Following on the heels of yesterday’s iPhone 8 reviews, today the reviews for the Apple Watch Series 3 with LTE came out, and they were rather different in tone, in at least some cases. Whereas yesterday’s reviews were largely positive with some misgivings around the edges, today’s Watch reviews were bifurcated between those that were almost entirely positive and those that noted significant connectivity issues, notably those at the Wall Street Journal and The Verge (once again, I’m linking to the Techmeme roundup here). All seemed to agree that the faster processors and watchOS 4 combine for significantly better performance across multiple areas including fitness and heart rate tracking, app use, and music, but the differences occurred around LTE/WiFI connectivity.
It appears (there’s a good explainer here) that the Watch tends to try to hop onto so-called captive WiFi networks – those that allow devices to connect without a password but require going through an interstitial or popup before allowing internet access – but can’t progress beyond the interstitial, putting the Watch in an awkward in-between state where it’s connected to WiFi but can’t actually reach the internet. That, in turn, stops the Watch from trying to connect to LTE, which is what you really want it to do in that situation. That should be a relatively easy software fix for Apple, and it’s suggested that’s the case, but it’s baffling that this issue didn’t come up during all the testing that must have gone on over recent months, and as such is an embarrassing slip-up for Apple when the new connectivity options are the key selling point for this device.
It is notable that not all reviewers experienced the problem, which may be indicative of either their differing use during the review period or their differing earlier use, with some perhaps more prone to hop onto captive WiFi networks with their iPhones (and thereby inadvertently setting up their Watches for failure) than others. At any rate, many regular users likely won’t see those issues either, especially if using the Watch out in the wild rather than in busy urban areas, while those who do will hopefully see the problem fixed very quickly in a software update. Regardless, this clearly wasn’t what Apple was hoping for from these reviews, and it’s likely that the glitches will color perceptions of the Watch at least until Apple does issue a fix and that gets some decent coverage.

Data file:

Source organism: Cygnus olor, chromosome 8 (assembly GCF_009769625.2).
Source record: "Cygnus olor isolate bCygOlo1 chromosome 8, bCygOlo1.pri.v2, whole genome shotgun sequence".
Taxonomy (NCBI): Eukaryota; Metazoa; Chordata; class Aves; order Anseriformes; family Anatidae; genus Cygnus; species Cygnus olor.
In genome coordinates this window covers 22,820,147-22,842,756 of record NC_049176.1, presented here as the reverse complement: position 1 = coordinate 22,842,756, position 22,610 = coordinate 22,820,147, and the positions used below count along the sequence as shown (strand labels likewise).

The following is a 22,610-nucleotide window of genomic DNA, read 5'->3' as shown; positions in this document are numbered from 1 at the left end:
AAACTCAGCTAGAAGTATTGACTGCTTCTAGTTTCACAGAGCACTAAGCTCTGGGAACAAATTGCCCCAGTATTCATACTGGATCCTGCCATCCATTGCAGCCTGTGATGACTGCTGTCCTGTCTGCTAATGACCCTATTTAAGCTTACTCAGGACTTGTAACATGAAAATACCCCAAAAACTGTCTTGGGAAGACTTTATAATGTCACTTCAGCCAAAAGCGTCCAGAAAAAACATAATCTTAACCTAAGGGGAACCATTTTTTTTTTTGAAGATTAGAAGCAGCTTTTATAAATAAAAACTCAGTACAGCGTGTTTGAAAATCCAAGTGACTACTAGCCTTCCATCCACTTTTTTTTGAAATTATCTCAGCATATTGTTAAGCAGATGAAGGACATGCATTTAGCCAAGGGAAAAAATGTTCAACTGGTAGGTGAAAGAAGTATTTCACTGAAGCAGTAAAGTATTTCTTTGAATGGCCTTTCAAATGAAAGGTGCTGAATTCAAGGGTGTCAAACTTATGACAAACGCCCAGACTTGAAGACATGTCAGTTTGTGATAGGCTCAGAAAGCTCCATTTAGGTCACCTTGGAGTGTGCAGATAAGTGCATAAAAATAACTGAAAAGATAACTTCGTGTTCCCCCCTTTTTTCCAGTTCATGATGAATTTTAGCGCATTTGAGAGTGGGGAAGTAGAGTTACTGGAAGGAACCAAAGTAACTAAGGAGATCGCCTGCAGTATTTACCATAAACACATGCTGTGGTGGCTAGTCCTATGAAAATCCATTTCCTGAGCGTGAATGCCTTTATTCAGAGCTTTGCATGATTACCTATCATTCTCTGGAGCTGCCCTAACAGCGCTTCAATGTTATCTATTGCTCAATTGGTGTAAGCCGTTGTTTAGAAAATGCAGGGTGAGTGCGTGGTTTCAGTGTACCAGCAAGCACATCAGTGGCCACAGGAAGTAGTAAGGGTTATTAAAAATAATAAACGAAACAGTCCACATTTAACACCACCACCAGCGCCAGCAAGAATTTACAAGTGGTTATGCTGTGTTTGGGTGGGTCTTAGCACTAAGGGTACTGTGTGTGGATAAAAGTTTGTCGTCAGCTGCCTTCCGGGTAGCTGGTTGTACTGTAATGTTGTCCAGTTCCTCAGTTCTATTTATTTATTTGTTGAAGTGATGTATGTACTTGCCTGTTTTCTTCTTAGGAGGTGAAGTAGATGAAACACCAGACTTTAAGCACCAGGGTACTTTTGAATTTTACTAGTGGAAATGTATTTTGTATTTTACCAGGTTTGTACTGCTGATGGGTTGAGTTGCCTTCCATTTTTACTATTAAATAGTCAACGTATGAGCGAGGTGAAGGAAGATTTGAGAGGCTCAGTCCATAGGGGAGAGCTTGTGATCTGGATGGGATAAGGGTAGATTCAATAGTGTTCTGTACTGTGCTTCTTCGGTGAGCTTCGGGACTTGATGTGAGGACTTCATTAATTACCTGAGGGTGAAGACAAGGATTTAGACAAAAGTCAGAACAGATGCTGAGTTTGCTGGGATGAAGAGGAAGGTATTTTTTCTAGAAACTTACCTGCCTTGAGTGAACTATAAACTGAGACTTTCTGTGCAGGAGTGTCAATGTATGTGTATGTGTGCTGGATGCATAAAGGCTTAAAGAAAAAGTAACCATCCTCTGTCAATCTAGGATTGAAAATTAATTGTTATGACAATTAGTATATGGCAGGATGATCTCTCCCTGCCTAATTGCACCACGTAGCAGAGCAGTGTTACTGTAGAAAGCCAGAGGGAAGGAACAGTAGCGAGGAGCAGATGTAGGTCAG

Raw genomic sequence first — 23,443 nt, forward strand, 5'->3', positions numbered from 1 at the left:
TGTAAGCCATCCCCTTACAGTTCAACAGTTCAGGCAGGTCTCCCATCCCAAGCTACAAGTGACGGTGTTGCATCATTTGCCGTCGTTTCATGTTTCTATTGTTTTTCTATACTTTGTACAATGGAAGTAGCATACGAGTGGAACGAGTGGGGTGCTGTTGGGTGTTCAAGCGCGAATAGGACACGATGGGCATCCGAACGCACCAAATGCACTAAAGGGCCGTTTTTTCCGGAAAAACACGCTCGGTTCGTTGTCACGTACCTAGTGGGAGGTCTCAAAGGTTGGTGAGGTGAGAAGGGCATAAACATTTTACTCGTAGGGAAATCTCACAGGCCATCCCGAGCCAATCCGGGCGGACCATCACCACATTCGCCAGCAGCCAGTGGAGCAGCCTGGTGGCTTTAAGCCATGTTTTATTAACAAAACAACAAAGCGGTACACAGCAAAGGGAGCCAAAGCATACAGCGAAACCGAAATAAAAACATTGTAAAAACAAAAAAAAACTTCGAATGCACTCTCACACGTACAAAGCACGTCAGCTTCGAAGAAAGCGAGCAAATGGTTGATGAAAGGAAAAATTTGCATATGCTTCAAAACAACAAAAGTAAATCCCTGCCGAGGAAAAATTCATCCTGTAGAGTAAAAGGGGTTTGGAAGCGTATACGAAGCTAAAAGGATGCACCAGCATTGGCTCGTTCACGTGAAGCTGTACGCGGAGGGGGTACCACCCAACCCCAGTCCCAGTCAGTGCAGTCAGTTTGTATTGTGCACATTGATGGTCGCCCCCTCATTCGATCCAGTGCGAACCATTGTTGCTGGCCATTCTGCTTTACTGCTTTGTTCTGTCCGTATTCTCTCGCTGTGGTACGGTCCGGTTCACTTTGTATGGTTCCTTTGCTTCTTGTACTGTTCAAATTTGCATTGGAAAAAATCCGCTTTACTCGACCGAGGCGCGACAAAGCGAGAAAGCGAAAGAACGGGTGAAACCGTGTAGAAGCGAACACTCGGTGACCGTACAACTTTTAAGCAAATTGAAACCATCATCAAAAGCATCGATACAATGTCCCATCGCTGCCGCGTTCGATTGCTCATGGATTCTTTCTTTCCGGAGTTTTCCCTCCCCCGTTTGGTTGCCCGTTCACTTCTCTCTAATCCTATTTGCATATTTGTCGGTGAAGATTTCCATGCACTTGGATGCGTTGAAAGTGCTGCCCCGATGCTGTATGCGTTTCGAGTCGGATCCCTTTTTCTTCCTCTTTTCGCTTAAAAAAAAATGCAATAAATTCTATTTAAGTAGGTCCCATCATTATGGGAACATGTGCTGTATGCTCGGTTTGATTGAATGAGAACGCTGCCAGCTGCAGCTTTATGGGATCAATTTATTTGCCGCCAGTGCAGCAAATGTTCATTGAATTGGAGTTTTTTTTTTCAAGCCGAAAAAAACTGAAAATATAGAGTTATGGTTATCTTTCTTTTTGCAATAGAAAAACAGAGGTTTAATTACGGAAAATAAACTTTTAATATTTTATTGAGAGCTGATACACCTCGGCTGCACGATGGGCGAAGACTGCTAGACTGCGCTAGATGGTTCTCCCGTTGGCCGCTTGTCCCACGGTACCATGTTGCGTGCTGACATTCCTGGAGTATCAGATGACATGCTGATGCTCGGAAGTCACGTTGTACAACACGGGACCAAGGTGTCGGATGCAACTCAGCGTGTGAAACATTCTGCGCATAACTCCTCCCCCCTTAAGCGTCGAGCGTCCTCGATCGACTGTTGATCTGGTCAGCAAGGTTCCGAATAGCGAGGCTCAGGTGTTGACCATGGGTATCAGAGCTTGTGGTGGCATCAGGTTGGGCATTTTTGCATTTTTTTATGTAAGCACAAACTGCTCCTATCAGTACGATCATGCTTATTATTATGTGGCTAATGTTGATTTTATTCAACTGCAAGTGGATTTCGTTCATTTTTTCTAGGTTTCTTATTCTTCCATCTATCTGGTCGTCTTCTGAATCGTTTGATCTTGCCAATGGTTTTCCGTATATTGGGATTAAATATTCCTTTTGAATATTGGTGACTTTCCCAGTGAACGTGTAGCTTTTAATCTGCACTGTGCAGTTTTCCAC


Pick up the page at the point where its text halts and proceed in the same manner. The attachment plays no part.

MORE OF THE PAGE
★ Apple Announces Upgraded Watch and TV Devices (Sep 12, 2017)
Fitbit has finally announced its second smartwatch, the Fitbit Ionic, following the launch of the Fitbit Blaze in May last year. At the time, Fitbit described the Blaze as a “smart fitness watch” but it seems to want everyone to forget that designation now as it launches the Ionic and wants to frame it as its first entry in this space. To be sure, when it launches, this device will have an app store, something the Blaze didn’t have, but it’s far from certain that there will be anything meaningful in it. One reason Fitbit is pre-announcing the device two months ahead of launch is to get developers going, while the other is surely to get out ahead of Apple’s third set of Watch hardware, which will be announced in a couple of weeks. Based on what we know so far, the Ionic looks very similar on paper to the Apple Watch in several respects: it has GPS, contactless payments, it’s swim proof, stores and plays music, provides personalized fitness coaching, and so on.
But on paper is about the only place it does look like the Apple Watch – the Ionic is very much in the design tradition of Fitbit’s other devices: angular and industrial looking, with garish colors an optional extra. It hasn’t published the dimensions of the device, but at least a couple of shots in its promotional video make it look enormous, especially for wearing in bed. That’s important, because multi-day battery life and eventual ability to track sleep apnea are among the very few differentiators here against the Apple Watch, and if it’s uncomfortable to wear at night, none of that really matters.
We’ll have to wait and see all the details in October, but based on what we’re seeing today, my guess is that the Fitbit Ionic will sell maybe a couple of million units, or roughly ten percent of Fitbit’s annual device sales, over the first year, maybe slightly more if the third party app ecosystem is stronger than I’m expecting. At those numbers, it’ll barely make a dent in the overall smartwatch market, which is dominated by Apple, with Samsung in second place and other Android devices in third, though it might provide a boost to Fitbit’s ASP, which is currently around a hundred dollars. I would guess it’ll mostly appeal to existing Fitbit users who admire its aesthetic, and will likely do better among Android users who have relatively few other compelling options than among iPhone owners. Fitbit today also announced wireless sports headphones called Flyer, which will retail for $130 and be available online right away: these are a sign that Fitbit recognizes its lack of an ecosystem is going to be an increasingly big challenge going forward given its lack of integration with either Android or iOS, and it therefore needs to build its own.